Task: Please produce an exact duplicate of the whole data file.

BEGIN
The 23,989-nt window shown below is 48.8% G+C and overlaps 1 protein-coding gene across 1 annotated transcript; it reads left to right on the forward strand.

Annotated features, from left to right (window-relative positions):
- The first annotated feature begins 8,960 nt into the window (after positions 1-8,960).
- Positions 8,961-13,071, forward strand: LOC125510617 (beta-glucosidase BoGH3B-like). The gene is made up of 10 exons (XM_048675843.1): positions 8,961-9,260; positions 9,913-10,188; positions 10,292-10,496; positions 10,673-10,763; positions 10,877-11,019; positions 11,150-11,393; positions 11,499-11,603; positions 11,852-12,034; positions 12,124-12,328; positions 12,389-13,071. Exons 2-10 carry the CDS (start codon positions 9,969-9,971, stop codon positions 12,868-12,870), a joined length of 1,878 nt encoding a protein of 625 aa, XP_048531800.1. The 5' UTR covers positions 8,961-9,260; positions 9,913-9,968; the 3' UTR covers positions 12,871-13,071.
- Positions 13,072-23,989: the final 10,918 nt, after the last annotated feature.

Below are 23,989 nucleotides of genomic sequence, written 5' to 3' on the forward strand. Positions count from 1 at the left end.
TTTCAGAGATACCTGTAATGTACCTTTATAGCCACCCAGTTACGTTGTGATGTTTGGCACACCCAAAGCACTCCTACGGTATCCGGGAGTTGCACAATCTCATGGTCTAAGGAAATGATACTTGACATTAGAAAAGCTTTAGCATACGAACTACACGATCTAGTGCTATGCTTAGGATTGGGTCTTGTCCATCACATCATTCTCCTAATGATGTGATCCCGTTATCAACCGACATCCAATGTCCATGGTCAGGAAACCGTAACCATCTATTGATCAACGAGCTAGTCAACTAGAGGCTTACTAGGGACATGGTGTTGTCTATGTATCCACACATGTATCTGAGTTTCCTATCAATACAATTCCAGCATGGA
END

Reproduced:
The 23,989-nt window shown below is 48.8% G+C and overlaps 1 protein-coding gene across 1 annotated transcript; it reads left to right on the forward strand.

Annotated features, from left to right (window-relative positions):
- The first annotated feature begins 8,960 nt into the window (after positions 1-8,960).
- Positions 8,961-13,071, forward strand: LOC125510617 (beta-glucosidase BoGH3B-like). The gene is made up of 10 exons (XM_048675843.1): positions 8,961-9,260; positions 9,913-10,188; positions 10,292-10,496; positions 10,673-10,763; positions 10,877-11,019; positions 11,150-11,393; positions 11,499-11,603; positions 11,852-12,034; positions 12,124-12,328; positions 12,389-13,071. Exons 2-10 carry the CDS (start codon positions 9,969-9,971, stop codon positions 12,868-12,870), a joined length of 1,878 nt encoding a protein of 625 aa, XP_048531800.1. The 5' UTR covers positions 8,961-9,260; positions 9,913-9,968; the 3' UTR covers positions 12,871-13,071.
- Positions 13,072-23,989: the final 10,918 nt, after the last annotated feature.

Below are 23,989 nucleotides of genomic sequence, written 5' to 3' on the forward strand. Positions count from 1 at the left end.
TTTCAGAGATACCTGTAATGTACCTTTATAGCCACCCAGTTACGTTGTGATGTTTGGCACACCCAAAGCACTCCTACGGTATCCGGGAGTTGCACAATCTCATGGTCTAAGGAAATGATACTTGACATTAGAAAAGCTTTAGCATACGAACTACACGATCTAGTGCTATGCTTAGGATTGGGTCTTGTCCATCACATCATTCTCCTAATGATGTGATCCCGTTATCAACCGACATCCAATGTCCATGGTCAGGAAACCGTAACCATCTATTGATCAACGAGCTAGTCAACTAGAGGCTTACTAGGGACATGGTGTTGTCTATGTATCCACACATGTATCTGAGTTTCCTATCAATACAATTCCAGCATGGA